In papers written for classes and submitted to journals, every table and figure should include a caption, honoring these common practices:
- The caption for a figure appears below the graphic; for a table, above. It is easy to get this wrong accidentally.
- Typically, boldface or underscore the word “Figure” or “Table” and the associated number in the caption, then present the caption in plain text with only the intial letter of the caption and any proper names in the caption capitalized (see example below).
- Always concentrate on completeness and concreteness as you caption figures and tables. “Figure 3: Air flow” is far less illuminating and accurate than the following:
Figure 3. The motion of a parcel of air as it flows across a mountain.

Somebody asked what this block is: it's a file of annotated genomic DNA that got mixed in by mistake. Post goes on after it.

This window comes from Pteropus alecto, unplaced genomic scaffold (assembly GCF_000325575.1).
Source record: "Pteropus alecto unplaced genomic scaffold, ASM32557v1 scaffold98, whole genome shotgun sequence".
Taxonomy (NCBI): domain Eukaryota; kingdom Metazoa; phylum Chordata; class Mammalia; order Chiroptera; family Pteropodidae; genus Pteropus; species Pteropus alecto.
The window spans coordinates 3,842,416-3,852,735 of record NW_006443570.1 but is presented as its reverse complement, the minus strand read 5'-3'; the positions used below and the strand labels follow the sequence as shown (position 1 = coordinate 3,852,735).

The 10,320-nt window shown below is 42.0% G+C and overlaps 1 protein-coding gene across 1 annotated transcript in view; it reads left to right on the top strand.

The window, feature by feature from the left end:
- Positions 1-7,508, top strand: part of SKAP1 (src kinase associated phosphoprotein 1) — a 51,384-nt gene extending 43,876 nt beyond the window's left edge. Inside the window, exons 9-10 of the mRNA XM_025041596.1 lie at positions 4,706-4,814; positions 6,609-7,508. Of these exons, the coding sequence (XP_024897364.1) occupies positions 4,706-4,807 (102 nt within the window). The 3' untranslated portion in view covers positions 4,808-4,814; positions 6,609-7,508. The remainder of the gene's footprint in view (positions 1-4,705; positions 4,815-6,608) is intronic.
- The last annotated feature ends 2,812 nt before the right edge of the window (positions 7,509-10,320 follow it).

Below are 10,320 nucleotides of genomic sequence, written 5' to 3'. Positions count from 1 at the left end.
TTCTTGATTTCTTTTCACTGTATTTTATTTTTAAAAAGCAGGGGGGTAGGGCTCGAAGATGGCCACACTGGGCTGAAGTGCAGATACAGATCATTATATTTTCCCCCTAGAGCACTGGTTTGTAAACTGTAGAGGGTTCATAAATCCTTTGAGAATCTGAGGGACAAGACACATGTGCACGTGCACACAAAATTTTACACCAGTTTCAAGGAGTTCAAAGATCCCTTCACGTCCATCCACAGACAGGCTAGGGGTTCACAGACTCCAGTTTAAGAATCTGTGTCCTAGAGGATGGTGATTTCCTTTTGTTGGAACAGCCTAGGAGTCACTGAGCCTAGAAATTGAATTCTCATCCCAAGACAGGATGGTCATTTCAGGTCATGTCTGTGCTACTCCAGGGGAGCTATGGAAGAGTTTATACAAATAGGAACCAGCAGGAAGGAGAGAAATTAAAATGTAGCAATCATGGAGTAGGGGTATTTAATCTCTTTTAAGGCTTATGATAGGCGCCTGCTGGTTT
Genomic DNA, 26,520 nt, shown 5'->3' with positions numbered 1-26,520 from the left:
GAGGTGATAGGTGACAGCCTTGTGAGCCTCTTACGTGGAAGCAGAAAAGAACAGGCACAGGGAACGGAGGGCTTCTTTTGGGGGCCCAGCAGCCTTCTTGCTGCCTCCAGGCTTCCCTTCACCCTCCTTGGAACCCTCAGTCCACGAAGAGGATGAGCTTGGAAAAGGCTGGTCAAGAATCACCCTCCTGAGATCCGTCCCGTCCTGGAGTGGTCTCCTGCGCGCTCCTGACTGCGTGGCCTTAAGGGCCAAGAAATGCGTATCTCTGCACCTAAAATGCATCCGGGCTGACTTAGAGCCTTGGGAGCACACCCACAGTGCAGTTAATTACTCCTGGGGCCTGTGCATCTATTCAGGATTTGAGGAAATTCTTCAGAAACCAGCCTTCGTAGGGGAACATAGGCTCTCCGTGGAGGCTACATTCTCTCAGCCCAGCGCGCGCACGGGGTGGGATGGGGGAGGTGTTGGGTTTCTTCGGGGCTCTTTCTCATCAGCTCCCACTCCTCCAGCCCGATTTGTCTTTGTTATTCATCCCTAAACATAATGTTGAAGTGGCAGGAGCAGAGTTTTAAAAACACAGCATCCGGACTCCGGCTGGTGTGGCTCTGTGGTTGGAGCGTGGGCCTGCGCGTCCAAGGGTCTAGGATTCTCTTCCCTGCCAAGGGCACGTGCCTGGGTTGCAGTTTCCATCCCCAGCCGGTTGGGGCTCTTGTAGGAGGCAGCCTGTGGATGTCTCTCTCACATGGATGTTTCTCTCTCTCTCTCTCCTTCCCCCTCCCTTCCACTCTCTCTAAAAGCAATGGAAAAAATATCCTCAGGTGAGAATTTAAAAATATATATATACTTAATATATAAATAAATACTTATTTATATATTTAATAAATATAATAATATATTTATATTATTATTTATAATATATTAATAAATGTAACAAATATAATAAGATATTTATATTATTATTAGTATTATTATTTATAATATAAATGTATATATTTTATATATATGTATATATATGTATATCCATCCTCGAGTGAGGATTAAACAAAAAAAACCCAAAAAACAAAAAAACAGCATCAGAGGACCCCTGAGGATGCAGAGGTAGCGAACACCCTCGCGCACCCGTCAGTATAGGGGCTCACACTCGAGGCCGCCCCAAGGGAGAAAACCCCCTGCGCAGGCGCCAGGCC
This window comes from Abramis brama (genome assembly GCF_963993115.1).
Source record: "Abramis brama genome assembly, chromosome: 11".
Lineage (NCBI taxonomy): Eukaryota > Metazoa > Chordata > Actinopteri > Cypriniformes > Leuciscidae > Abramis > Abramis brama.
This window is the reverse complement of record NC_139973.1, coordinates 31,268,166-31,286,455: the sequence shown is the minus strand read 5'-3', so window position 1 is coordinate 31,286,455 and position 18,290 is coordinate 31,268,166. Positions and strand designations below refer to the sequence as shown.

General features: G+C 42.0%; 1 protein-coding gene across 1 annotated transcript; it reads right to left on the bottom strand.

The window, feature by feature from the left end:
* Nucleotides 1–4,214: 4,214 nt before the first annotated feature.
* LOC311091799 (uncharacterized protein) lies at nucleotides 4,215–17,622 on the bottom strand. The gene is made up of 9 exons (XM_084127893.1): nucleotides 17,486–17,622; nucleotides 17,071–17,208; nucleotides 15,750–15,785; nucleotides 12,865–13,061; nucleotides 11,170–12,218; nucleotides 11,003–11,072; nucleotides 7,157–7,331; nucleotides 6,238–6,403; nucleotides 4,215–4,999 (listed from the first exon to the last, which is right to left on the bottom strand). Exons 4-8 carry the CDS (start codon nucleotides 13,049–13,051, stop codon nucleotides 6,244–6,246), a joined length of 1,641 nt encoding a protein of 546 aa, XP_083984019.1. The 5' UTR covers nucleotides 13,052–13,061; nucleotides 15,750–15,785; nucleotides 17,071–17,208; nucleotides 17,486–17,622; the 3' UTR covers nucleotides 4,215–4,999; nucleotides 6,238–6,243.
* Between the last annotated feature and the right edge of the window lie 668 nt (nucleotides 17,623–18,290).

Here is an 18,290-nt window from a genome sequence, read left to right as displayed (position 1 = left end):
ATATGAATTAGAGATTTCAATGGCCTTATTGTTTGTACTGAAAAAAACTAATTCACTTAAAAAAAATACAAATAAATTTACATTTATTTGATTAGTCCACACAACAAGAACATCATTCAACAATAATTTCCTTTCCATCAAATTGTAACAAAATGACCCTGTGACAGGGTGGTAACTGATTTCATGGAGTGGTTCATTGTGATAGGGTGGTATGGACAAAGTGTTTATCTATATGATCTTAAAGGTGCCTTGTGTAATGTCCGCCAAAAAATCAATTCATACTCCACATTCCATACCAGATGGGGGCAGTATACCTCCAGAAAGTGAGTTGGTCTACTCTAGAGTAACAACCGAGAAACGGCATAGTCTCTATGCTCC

- Do not be afraid to use lengthy figure and table captions—better that than confusing or incomplete ones.
- If your figure or table is essentially the same as or based on another author’s, but you recreated or adapted it, it is standard to include the words “Adapted from” or “After” followed by the author’s name and a citation at the end of the caption.
- Always cite the figure or table if it—or its data—came from a source, using the same citation style that you have used throughout the paper. The most logical place for the citation to appear is at the end of the caption. See chapter 5 of this manual for a thorough discussion of rules for source citation.